Charles J. McManus Jr., 89, a bon vivant and interior designer known for his love of antique art, died of respiratory failure Sunday, Dec. 4, in his Center City home.
Born in Philadelphia, Mr. McManus was educated at the Canterbury School, a Catholic boarding school in New Milford, Conn.
He later attended the Wharton School of the University of Pennsylvania, where his education was interrupted by three years of service in the Coast Guard during World War II.
After college, Mr. McManus pursued a career in interior design, following his love of art and antiques.
His assignments included work at the Philadelphia Club and the Racquet Club of Philadelphia. Mr. McManus served as president of the Eastern Pennsylvania Chapter of the National Society of Interior Designers.
But it was in the renovation of the former French consulate on Spruce Street in Center City where Mr. McManus showed the depths of his passion.
He bought the property from the French government and used it as a platform to display his collection of antiques, many of which he donated to the Philadelphia Museum of Art.
Mr. McManus' attention to detail was so great, his son Charles K. McManus recalled, that he insisted on using period paint when redecorating the house.
Charles K. McManus noted that his father frequently used the four-story structure to host parties, which were written about in the society pages of The Inquirer.
"He cared about people who were interesting and had stories to tell," McManus said, noting that his father's wry sense of humor sometimes caught friends off guard.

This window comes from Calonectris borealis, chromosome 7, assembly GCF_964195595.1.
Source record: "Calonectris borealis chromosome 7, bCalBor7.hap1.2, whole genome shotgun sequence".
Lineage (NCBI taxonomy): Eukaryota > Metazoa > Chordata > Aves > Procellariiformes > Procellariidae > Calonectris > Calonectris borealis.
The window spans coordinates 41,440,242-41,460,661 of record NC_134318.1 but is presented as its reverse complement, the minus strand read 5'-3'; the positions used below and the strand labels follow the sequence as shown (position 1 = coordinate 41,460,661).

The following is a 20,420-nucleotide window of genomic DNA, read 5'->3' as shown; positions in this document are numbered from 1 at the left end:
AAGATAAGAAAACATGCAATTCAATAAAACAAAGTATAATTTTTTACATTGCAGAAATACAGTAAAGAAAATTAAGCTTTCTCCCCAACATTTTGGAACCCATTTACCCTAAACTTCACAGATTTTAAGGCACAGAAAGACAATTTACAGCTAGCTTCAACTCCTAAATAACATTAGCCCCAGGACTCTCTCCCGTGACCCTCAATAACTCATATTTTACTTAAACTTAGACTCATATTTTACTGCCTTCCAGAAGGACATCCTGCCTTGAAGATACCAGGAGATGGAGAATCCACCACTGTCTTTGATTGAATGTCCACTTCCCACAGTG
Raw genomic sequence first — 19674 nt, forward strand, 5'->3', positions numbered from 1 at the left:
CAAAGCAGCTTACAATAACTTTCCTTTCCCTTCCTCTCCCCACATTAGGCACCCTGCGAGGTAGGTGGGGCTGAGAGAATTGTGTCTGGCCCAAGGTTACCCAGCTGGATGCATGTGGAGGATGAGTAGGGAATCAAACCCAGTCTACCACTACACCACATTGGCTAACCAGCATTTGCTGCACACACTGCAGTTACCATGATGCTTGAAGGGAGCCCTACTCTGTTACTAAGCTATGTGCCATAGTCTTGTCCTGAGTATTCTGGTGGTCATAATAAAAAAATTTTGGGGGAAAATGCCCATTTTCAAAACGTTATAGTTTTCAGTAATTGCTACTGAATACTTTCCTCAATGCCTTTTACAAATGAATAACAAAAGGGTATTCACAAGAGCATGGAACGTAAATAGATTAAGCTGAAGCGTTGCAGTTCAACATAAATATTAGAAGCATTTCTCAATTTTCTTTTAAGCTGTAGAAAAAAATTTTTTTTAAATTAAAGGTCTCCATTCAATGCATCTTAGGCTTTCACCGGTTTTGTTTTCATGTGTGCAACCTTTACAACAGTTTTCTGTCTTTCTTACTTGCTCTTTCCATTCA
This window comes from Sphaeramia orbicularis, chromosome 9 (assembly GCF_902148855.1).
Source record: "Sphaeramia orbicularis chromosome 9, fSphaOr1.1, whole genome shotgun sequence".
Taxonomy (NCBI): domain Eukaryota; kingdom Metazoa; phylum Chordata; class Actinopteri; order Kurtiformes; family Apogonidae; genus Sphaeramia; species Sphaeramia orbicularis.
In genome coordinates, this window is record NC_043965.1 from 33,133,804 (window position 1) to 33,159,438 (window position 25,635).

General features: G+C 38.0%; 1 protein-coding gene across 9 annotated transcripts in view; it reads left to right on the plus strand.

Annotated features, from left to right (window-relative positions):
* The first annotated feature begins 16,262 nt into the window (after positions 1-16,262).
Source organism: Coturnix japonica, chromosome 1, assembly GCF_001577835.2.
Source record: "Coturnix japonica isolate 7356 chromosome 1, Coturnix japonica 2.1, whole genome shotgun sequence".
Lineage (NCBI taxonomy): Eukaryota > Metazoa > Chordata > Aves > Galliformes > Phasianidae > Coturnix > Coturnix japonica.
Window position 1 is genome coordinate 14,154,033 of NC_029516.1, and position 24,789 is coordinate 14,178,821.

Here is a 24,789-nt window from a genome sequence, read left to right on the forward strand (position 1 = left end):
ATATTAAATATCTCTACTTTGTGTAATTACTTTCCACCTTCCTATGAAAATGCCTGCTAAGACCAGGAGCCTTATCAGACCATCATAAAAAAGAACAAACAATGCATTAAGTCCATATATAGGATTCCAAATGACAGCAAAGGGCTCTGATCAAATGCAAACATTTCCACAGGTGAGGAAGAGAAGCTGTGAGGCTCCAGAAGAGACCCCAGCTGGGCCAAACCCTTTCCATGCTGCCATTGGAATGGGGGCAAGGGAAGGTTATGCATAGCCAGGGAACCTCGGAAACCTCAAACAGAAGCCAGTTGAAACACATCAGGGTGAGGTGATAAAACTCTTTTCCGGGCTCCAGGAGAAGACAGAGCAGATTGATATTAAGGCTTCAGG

Mr. McManus would, for instance, leave statues of naked people for his guests to find in the bathroom.
His love of travel inspired Mr. McManus to buy an old plantation in Antigua in the early 1960s.
Though "I've never seen him in blue jeans in my life," Mr. McManus' son said, he recalled that his father would let his hair down on the plantation and "immerse himself in the atmosphere of the place he was at."
The plantation was to have been the site of the honeymoon of Anthony Armstrong-Jones and Princess Margaret, the younger sister of Queen Elizabeth II, according to an obituary written by Mr. McManus' son.
But another place was chosen because British security suspected the plantation site had been compromised.
Mr. McManus' love for the exotic stretched to unusual animals, and he kept kinkajous, nocturnal rain forest mammals sometimes mistaken for monkeys, in his Spruce Street property.
In his later years, Mr. McManus maintained a home in Symphony House, as well as a condominium in Tel Aviv.
In addition to his son Charles K., he is survived by his wife, Esther Press; another son, B. Craig; stepchildren Talya and Daniel Press; three grandsons; and a great-grandson.
A former wife, Nancy Ambler, also survives.
Mr. McManus was preceded in death by his first and second wives, Ann Heberton and Norma Barton.
A memorial service was set for 11 a.m. Friday, Dec. 9, at the Restaurant School, 4207 Walnut St. Interment will be in Holy Sepulchre Cemetery, Cheltenham.